How Video Games are Culturally Adapted for the Arab Market

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How Video Games are Culturally Adapted for the Arab Market

The culture in the Middle East is very different from that in the Western. This can been seen in daily life, but it also influences the Arabic gaming industry. To become more successful in the region, a number of video game companies have recently not only turned to localization, but to ‘culturalization’ as well to adapt their games to the Arabic culture.

In the Middle East, religion is more important than in most Western countries. This is often visible in all aspects of daily life, including, Colin Campbell says, the gaming industry: games dealing with alcohol and violence are often banned from the shelves.

Thus, to be published in the Middle East, Western games often have to be localised to fit the Arabic culture. In this article on website Polygon, Campbell explain how this is done.

According to Campbell, many video game companies do not pay a great deal of attention to the Arabic world. Game companies usually simple launch the English version of their games in the region – if they do not contain alcohol, nudity or violence, that is. All games that are officially distributed comply to the morals of the predominantly Muslim region, but Campbell says gamers have found numerous ways to get their hands on games that go against the local beliefs.

Arabic consumers thus mostly play games in English, but Campbell states a number of companies are planning on creating Arabic versions of their products.

FIFA, for example, already includes local teams and languages in their games and Ubisoft has opened an office concerning localization and culturalization in Abu Dhabi. This new focus on the Middle East is not surprising as Campbell reveals that the gaming market in the region is currently worth 1 billion US dollars.

Leader of the Ubisoft project is Yannick Theler. He says that the main problem in localizing Western games for the Arabic market is actually not the cultural differences between the West and the Middle Eastern, but the language difference.

In fact, the user interface is the biggest hurdle, he says, as Arabic consumers look at games differently than Western ones. This means games not only have to be localized, but culturalized as well – people who read Arabic, which reads from left to right, look at other places on the screen for buttons than people who for example read from left to right.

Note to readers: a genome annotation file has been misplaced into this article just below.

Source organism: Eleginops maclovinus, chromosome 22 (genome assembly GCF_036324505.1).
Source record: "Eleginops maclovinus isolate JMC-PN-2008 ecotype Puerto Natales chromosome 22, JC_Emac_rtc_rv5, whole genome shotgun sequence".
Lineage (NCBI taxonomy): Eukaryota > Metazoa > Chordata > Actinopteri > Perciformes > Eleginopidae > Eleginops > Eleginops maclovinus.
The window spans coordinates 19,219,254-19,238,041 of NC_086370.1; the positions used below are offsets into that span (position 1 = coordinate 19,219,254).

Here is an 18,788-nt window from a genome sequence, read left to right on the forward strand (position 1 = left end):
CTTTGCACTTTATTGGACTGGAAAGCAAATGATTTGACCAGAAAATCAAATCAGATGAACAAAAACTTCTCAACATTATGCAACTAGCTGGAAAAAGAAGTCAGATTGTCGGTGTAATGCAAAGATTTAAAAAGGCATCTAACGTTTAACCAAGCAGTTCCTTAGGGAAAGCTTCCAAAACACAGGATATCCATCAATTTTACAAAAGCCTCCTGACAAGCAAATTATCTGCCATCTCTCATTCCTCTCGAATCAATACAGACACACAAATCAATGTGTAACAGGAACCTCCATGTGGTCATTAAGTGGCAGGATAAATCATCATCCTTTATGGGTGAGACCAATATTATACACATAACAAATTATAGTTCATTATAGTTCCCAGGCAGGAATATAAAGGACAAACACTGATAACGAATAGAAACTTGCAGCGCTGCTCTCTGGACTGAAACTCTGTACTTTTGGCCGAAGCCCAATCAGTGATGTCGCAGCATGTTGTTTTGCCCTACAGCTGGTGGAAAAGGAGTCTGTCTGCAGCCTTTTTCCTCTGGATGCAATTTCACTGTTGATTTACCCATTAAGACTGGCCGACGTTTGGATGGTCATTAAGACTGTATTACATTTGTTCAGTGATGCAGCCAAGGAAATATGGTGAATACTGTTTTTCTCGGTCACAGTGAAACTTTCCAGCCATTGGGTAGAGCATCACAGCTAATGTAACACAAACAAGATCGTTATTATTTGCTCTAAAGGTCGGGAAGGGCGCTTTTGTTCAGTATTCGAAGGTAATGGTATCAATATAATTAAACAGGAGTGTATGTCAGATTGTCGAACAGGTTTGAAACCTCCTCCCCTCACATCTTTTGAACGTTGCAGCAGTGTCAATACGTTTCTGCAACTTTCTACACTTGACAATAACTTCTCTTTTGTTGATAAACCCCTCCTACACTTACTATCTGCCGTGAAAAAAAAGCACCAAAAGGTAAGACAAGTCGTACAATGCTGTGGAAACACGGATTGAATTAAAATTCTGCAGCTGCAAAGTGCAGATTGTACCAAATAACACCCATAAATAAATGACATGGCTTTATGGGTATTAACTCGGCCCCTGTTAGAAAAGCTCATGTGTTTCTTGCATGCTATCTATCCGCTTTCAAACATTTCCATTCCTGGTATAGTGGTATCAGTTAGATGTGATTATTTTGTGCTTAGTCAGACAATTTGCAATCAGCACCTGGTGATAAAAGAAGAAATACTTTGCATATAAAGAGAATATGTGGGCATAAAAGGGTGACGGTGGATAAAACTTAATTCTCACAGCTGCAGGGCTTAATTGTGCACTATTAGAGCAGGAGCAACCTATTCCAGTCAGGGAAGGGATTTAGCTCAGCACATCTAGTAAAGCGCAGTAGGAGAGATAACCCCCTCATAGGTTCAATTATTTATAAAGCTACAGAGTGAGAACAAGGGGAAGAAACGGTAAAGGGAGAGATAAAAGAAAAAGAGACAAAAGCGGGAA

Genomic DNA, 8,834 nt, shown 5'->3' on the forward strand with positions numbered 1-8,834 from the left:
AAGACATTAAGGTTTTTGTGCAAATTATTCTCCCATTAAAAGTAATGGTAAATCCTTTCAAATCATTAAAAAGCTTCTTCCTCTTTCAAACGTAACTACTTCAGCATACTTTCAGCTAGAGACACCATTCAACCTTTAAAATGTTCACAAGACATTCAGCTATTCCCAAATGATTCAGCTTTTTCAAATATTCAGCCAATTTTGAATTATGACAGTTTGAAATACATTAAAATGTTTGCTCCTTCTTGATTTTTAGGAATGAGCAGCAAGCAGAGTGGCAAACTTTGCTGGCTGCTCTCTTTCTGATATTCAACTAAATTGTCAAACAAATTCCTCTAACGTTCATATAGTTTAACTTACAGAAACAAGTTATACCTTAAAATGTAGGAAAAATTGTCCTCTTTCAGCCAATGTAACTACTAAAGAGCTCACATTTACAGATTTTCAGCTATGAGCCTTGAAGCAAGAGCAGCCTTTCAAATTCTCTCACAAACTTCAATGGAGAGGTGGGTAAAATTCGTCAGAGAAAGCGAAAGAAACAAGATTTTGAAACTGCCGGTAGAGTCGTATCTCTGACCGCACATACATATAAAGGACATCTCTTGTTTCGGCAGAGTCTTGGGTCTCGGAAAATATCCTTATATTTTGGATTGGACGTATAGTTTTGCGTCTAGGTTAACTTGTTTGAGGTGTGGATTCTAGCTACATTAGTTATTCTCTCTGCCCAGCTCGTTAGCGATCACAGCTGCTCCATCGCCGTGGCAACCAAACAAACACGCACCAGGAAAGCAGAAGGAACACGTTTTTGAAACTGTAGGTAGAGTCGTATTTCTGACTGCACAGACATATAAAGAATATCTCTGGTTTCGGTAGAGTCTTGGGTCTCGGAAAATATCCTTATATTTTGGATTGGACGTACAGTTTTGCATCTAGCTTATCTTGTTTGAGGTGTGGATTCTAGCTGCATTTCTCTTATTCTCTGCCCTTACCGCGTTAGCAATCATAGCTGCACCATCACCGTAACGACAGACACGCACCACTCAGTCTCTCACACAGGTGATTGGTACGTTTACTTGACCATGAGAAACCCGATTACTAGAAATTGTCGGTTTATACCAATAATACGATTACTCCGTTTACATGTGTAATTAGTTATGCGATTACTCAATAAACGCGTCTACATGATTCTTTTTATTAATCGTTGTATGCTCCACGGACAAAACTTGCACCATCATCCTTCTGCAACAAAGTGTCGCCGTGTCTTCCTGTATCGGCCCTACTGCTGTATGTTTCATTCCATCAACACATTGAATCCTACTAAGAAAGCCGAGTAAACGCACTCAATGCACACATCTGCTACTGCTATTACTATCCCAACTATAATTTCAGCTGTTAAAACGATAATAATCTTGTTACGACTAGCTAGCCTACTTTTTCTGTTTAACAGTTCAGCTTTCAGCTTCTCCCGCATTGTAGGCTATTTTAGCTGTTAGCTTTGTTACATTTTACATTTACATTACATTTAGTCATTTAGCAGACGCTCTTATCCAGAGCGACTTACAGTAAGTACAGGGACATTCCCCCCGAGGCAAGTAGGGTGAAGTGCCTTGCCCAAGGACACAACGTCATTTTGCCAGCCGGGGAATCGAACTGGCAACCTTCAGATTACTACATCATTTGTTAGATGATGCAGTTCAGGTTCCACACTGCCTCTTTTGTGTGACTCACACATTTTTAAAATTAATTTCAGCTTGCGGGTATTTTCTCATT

However, simply creating a mirror image isn’t enough, Campbell says.

Many Arabic game players are used to reading games from left to right because they have played them in English for a long time. This is why he believes games aimed at older teenagers and adults might sell better if they remain untranslated. On the other hand, Theler states that Arabic might be more suitable for certain games such as children’s games. This has already proven to be the case for the Smurfs game, which had higher sales in its Arabic version then it would even have had in English.

According to Campbell, video game companies the market of people who want to play games in their mother language is very large and far from saturated. However, he points out that the Arabic market actually consists of several smaller markets. This is explained by Egyptian gamer Mohamed Mazloum, who says that the Arabic language has many different dialects. Because of this, Mazloum believes, localizing a game for the entire Arabic Market into formal Arabic (which all people can read) could damage the tone of the original game.

Theler states that game developers should take the Arabic culture into account when localizing a game for the Arabic market. He says that all references to alcohol have to be omitted and that characters with revealing outfits are covered up, for example. However, if games feature too much inappropriate elements, they simply cannot not be published in the Middle East.

The availability of games differs per Arab country, however. According to Mazloum, Egypt, for example, has less strict rules than Saudi Arabia. However, gamers can always turn to the black market to find illegal games such as Grand Theft Auto or God of War. In fact, Saleem Dabbous, who grew up in Kuwait, says the Middle East has a flourishing import culture. A number of specialty game stores sell games imported from Japan of the United States without looking at their contents. Every once in a while, the government finds out about one of these games, Dabbous says, in which case the stores bribe the officials and still sell the game afterwards.

Even though the Middle Eastern and the Western gaming market seem to be very different, Theler says there are more similarities than differences between the two. In both regions, games are played by both teenagers and adults and as about half of the Middle Eastern population is under 25, these number of potential consumers for localized games is substantial.

As long as their localization and culturalization strategies are in place, gaming companies are very likely to strike on a gold mine here.

Katia Reed
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